Nobody’s asking, but if they were, there are a few things that I would put together for a survival kit.  Let’s just assume that the basic necessities like food and water and first-aid are all taken care of.  Beyond that, what do you need to survive?  Maybe a better question is, what do you need to thrive?

You are setting out on a long journey.  You have some ideas of the destination, or more accurately, you have some ideas of what you’d like the destination to be.  You will be traveling for some of the time, well most of the time, alone.  Occasionally you will have one or more traveling companions; they are not guides — just companions, don’t make them more than they can be.  The terrain will be highly varied throughout your journey.  There’s no sense in packing snowshoes instead of sandals or shorts as opposed to pants, just assume you’re going to hit it all and the only way to prepare is to deal with it as it comes.

In fact, you can’t really prepare for this journey at all.  It’s just not possible, I’m afraid.  And honestly, the experience of the journey, overall, will be diminished if you do.  Like any other good epic, the things that you need for this journey can only be obtained on the journey.

But you can bring some things with you.  Think of them as “the things before the things;” in other words these are the things you can bring with you that will help you obtain the things you need to thrive on this journey.  That’s what I’d put in my kit, the things before the things.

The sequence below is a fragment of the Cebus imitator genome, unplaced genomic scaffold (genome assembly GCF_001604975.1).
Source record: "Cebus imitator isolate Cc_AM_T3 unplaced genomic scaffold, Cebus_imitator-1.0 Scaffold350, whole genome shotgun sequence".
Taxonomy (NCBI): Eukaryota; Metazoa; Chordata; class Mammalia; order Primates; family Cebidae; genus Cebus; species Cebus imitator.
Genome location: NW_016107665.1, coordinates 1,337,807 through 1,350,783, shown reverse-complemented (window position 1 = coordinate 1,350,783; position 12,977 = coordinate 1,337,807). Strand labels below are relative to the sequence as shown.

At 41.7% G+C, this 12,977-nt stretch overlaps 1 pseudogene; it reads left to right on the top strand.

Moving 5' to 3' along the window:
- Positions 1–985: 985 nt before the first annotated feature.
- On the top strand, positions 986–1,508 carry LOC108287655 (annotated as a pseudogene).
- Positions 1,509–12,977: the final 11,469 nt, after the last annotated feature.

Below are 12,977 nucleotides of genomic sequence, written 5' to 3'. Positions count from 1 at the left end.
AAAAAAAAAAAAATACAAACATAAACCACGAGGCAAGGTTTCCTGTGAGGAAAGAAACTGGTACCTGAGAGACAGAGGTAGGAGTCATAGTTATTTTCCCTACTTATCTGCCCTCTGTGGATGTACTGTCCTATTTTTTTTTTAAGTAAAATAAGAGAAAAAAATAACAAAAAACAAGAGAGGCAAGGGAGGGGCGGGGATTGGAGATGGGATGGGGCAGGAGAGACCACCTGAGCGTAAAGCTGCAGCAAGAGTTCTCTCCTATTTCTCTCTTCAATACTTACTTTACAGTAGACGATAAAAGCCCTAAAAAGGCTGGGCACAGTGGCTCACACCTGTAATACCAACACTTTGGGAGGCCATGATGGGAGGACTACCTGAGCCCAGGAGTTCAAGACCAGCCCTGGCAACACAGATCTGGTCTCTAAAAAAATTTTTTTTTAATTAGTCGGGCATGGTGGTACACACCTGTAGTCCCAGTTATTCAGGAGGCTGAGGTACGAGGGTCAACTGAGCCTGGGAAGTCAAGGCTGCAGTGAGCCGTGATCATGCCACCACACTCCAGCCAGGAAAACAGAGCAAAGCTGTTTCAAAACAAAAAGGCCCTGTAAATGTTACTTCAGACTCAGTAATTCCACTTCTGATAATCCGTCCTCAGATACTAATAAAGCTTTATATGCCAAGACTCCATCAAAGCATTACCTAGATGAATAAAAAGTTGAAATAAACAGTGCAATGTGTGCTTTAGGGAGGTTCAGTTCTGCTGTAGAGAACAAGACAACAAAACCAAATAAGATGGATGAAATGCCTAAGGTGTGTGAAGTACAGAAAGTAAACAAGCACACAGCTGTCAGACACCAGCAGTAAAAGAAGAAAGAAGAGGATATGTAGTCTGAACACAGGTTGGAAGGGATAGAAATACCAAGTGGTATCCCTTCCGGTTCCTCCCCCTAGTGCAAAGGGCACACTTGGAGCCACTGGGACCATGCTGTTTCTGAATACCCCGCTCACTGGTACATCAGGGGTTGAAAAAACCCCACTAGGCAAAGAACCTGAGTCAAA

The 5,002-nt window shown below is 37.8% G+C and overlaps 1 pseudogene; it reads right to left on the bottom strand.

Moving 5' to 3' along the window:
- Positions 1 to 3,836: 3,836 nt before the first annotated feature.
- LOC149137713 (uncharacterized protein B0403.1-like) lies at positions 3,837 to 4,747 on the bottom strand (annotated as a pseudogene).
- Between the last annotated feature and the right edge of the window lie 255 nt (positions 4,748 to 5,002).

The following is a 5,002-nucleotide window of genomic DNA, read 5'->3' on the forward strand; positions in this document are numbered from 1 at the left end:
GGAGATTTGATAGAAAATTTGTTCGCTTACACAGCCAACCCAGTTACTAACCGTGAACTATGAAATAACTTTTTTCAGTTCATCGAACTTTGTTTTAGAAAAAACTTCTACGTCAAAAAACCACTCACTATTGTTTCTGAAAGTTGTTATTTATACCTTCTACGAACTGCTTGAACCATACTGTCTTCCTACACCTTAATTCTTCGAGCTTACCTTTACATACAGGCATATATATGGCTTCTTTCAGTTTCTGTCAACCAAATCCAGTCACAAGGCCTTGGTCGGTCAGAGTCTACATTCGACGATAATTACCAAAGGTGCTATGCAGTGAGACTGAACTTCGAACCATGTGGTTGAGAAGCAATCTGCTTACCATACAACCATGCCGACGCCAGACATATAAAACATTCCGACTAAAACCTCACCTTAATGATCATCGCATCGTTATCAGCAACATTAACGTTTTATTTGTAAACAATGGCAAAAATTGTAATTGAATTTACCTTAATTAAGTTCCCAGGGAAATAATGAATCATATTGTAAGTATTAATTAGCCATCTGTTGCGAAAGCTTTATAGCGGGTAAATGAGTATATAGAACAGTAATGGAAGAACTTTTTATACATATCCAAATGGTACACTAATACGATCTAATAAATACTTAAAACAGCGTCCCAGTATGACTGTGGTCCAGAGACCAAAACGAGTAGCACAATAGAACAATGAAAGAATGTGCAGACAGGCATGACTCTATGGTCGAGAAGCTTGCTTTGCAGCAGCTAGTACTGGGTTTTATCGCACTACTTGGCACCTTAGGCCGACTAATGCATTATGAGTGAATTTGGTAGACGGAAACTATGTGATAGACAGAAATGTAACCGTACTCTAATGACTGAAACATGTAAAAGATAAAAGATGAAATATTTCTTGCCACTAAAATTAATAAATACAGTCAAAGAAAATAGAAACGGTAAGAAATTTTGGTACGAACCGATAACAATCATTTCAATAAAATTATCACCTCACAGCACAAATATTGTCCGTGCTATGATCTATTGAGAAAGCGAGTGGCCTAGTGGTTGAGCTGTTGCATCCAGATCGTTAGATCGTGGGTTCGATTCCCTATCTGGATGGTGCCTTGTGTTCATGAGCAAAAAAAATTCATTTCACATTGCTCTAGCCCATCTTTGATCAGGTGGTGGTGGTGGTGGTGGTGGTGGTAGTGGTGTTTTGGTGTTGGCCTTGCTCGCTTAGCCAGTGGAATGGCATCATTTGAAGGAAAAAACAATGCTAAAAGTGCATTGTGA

Number one thing before the thing?  The phrase, “I don’t know.”  Put that in your pocket and don’t let it fall out.  You’re going to need it.


A long, long time ago I was dating someone who I was head-over-heels in love with.  Our relationship was in no way perfect, but I was happy with her and could see us getting married and I even started planning when to ask her.  One day we were in the middle of a conversation when she declared, “I can’t be with you anymore.  We need to break up.”

Of course I asked her why.  She refused to answer me, I asked again and again and I begged to be told why and eventually I yelled for her to tell me why and it didn’t matter.  For hours we fought, her to be heard and me to be told why.  And again the next day.  And for several weeks after.  Until our mutual frustration and anger and despair turned us away from each other completely.

For months afterward I would find myself alone in my house, weeping so hard that I would choke, wandering aimlessly from room to room, constantly searching inside myself and outside for the reason why she had left me.  I tortured myself with this question.  After a while I just started making up answers, most of which had to do with how I wasn’t good enough.

One day I was needling this old wound again and my mind turned from what I didn’t know to what I did.  I started asking myself a series of questions:

Where are you?  In my room.

Where is that?  In San Francisco.

And where is that?  It’s in California.

Which is where?  In the US.

Where is the US?  It’s on Earth.

Where is that?  It’s in the solar system.